The Book of Ecclesiastes Explained

Go To Ecclesiastes Index

The Hebrew title assigned to the speaker in the book is Qohelet, “One Who Addresses an Assembly,” and thus “Preacher,” or better, “Teacher.” The Greek translation of the word is Ecclesiastes, from which the English title is derived.

Within the history of the church there have been two basic views on the theology of the book. On the one hand, some describe the contents of the book as pessimistic, cynical, skeptical, hedonistic, or agnostic, and picture the author as a man of doubt who has wandered far from God.

On the other hand, many interpret the book quite positively: the author is a man of faith, a realist, who sees that man simply cannot put the whole of life together. The latter view is favored since the author believes God is good (2:24; 3:13); believes God has a wise plan (3:11, 14; 7:14; 8:17); believes God is just (3:17; 8:11-13); and always exhorts men to fear God (8:12, 13; 12:13, 14).

Solomon is the one who is believed to have written this book. This could be because of the first scripture which is rather emphatic.

The author’s declaration that “all is vanity” envelops the primary message of the book, (1:2 and 12:8). The word translated “vanity” is used in a least three ways throughout the book. In each case, it looks at the nature of man’s activity “under the sun” as:

(1) Fleeting, this has in view the vapor like or transitory nature of life. James 4:14;

(2) Futile or meaningless, which focuses on the cursed condition of the universe and the debilitating effects it has on man’s earthly experience; or

(3) Incomprehensible or enigmatic, which gives consideration to life’s unanswerable questions. Solomon draws upon all 3 meanings in Ecclesiastes.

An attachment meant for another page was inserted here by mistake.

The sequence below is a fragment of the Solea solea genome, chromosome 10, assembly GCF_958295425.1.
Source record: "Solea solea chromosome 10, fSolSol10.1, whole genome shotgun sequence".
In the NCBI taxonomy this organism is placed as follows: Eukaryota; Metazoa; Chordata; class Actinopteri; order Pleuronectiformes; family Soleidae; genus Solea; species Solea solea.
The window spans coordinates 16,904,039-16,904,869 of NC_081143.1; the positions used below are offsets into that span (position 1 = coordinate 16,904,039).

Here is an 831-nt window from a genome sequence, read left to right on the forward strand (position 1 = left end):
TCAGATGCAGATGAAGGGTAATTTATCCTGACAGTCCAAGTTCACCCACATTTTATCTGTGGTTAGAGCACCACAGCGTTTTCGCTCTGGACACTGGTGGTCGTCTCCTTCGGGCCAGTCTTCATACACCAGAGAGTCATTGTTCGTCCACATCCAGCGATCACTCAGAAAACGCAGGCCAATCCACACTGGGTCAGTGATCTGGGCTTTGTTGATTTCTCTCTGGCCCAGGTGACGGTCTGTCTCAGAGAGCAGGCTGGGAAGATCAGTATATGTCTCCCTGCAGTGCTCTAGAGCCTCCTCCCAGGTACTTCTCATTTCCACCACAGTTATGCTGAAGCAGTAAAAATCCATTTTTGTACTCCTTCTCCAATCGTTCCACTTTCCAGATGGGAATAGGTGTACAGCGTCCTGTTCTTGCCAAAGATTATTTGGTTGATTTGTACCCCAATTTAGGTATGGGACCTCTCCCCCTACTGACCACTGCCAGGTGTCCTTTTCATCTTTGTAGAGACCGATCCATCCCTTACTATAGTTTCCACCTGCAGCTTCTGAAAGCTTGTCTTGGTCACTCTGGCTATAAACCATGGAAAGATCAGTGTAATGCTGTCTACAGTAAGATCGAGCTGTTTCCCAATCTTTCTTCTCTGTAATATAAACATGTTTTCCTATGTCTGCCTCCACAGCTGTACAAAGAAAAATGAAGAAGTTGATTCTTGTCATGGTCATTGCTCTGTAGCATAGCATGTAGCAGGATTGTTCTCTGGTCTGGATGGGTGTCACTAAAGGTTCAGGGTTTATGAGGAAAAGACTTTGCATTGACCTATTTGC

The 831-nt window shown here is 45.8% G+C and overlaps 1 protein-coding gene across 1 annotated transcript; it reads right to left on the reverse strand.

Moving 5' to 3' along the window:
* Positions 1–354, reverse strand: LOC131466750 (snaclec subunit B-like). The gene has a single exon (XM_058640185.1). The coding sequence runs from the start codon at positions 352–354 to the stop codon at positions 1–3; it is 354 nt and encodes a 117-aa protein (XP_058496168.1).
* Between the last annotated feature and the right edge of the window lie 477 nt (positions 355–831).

While the context in each case will determine which meaning Solomon is focusing upon, the most recurring meaning of vanity is “incomprehensible or unknowable, referring to the mysteries of God’s purposes.

The thought of the book centers in six key ideas. Three of these are negative and revolve around the problems of life:

(1)   All is vanity.

(2)   Man is limited.

(3)   God is hidden.

The other three are positive and give the solution to life’s crises:

(4)   Fear God and keep His commandments.

(5) Enjoy life.

(6) Use wisdom properly.

All six ideas are scattered throughout the book, but taken together they demonstrate that the purpose of the book is to show men that they should lead godly and joyous lives, though they live in a world of divinely condoned mysteries.

Solomon’s conclusion to “fear God and keep His commandments” (12:13-14) is more than the book’s summary; it is the only hope of the good life and the only reasonable response of faith and obedience to sovereign God.

He precisely works out all activities under the sun, each in its time according to His perfect plan, but also discloses only as much as His perfect wisdom dictates and holds all men accountable. Those who refuse to take God and His Word seriously are doomed to lives of the severest vanity.

Each of the chapters are done individually. Some due to length, have been shorten into "continued" sections. Each section contains a questionnaire which follows the section which has been done to aid in the learning process. Each section can be accessed by the simple menu found at the bottom of the file. (i.e., continue to next section or return to previous section.

Index  - The Book of Ecclesiastes

Ecclesiastes Chapter 1

Ecclesiastes Chapter 4

Ecclesiastes Chapter 7 Continued Ecclesiastes Chapter 11

Ecclesiastes Chapter 2

Ecclesiastes Chapter 5

Ecclesiastes Chapter 8

Ecclesiastes Chapter 12

Ecclesiastes Chapter 3

Ecclesiastes Chapter 6

Ecclesiastes Chapter 9


Ecclesiastes Chapter 3 Continued Ecclesiastes Chapter 7

Ecclesiastes Chapter 10



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